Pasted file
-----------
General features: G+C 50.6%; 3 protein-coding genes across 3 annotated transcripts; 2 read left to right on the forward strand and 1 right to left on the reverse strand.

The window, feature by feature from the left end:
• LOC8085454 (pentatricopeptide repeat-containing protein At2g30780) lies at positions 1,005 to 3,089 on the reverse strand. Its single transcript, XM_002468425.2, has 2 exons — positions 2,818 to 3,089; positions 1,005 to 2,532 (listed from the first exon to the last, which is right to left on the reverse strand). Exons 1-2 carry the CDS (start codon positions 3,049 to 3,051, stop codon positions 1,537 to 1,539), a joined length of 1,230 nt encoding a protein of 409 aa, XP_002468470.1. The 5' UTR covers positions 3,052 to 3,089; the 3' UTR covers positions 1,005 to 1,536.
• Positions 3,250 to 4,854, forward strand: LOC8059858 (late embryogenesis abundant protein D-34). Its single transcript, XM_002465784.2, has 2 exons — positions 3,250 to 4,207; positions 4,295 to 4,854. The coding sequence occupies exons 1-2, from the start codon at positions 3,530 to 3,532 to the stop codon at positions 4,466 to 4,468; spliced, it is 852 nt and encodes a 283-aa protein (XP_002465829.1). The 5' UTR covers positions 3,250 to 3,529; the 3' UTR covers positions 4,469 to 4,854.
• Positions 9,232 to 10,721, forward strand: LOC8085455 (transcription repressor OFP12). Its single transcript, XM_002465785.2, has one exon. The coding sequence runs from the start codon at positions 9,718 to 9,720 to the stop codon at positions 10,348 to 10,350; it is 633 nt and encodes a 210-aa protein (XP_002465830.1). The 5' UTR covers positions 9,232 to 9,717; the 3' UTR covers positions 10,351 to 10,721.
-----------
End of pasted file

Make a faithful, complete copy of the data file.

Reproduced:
General features: G+C 50.6%; 3 protein-coding genes across 3 annotated transcripts; 2 read left to right on the forward strand and 1 right to left on the reverse strand.

The window, feature by feature from the left end:
• LOC8085454 (pentatricopeptide repeat-containing protein At2g30780) lies at positions 1,005 to 3,089 on the reverse strand. Its single transcript, XM_002468425.2, has 2 exons — positions 2,818 to 3,089; positions 1,005 to 2,532 (listed from the first exon to the last, which is right to left on the reverse strand). Exons 1-2 carry the CDS (start codon positions 3,049 to 3,051, stop codon positions 1,537 to 1,539), a joined length of 1,230 nt encoding a protein of 409 aa, XP_002468470.1. The 5' UTR covers positions 3,052 to 3,089; the 3' UTR covers positions 1,005 to 1,536.
• Positions 3,250 to 4,854, forward strand: LOC8059858 (late embryogenesis abundant protein D-34). Its single transcript, XM_002465784.2, has 2 exons — positions 3,250 to 4,207; positions 4,295 to 4,854. The coding sequence occupies exons 1-2, from the start codon at positions 3,530 to 3,532 to the stop codon at positions 4,466 to 4,468; spliced, it is 852 nt and encodes a 283-aa protein (XP_002465829.1). The 5' UTR covers positions 3,250 to 3,529; the 3' UTR covers positions 4,469 to 4,854.
• Positions 9,232 to 10,721, forward strand: LOC8085455 (transcription repressor OFP12). Its single transcript, XM_002465785.2, has one exon. The coding sequence runs from the start codon at positions 9,718 to 9,720 to the stop codon at positions 10,348 to 10,350; it is 633 nt and encodes a 210-aa protein (XP_002465830.1). The 5' UTR covers positions 9,232 to 9,717; the 3' UTR covers positions 10,351 to 10,721.